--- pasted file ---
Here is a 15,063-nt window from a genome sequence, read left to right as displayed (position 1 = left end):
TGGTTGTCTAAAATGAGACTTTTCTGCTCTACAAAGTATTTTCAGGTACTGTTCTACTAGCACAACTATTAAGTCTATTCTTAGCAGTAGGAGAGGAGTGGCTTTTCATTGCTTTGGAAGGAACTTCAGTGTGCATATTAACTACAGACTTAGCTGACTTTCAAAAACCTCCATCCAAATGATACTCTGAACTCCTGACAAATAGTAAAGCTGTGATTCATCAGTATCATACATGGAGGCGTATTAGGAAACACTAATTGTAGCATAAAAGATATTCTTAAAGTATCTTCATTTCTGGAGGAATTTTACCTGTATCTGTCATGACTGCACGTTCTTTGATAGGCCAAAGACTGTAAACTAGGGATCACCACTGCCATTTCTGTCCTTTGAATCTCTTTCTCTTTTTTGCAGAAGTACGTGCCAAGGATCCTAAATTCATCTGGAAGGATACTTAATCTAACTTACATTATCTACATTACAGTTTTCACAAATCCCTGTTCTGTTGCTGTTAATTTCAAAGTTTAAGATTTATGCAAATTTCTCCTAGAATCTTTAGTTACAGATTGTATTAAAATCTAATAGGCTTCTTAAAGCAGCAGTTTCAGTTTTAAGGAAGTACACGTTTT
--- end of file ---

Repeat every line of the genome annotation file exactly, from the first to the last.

Here is a 15,063-nt window from a genome sequence, read left to right as displayed (position 1 = left end):
TGGTTGTCTAAAATGAGACTTTTCTGCTCTACAAAGTATTTTCAGGTACTGTTCTACTAGCACAACTATTAAGTCTATTCTTAGCAGTAGGAGAGGAGTGGCTTTTCATTGCTTTGGAAGGAACTTCAGTGTGCATATTAACTACAGACTTAGCTGACTTTCAAAAACCTCCATCCAAATGATACTCTGAACTCCTGACAAATAGTAAAGCTGTGATTCATCAGTATCATACATGGAGGCGTATTAGGAAACACTAATTGTAGCATAAAAGATATTCTTAAAGTATCTTCATTTCTGGAGGAATTTTACCTGTATCTGTCATGACTGCACGTTCTTTGATAGGCCAAAGACTGTAAACTAGGGATCACCACTGCCATTTCTGTCCTTTGAATCTCTTTCTCTTTTTTGCAGAAGTACGTGCCAAGGATCCTAAATTCATCTGGAAGGATACTTAATCTAACTTACATTATCTACATTACAGTTTTCACAAATCCCTGTTCTGTTGCTGTTAATTTCAAAGTTTAAGATTTATGCAAATTTCTCCTAGAATCTTTAGTTACAGATTGTATTAAAATCTAATAGGCTTCTTAAAGCAGCAGTTTCAGTTTTAAGGAAGTACACGTTTT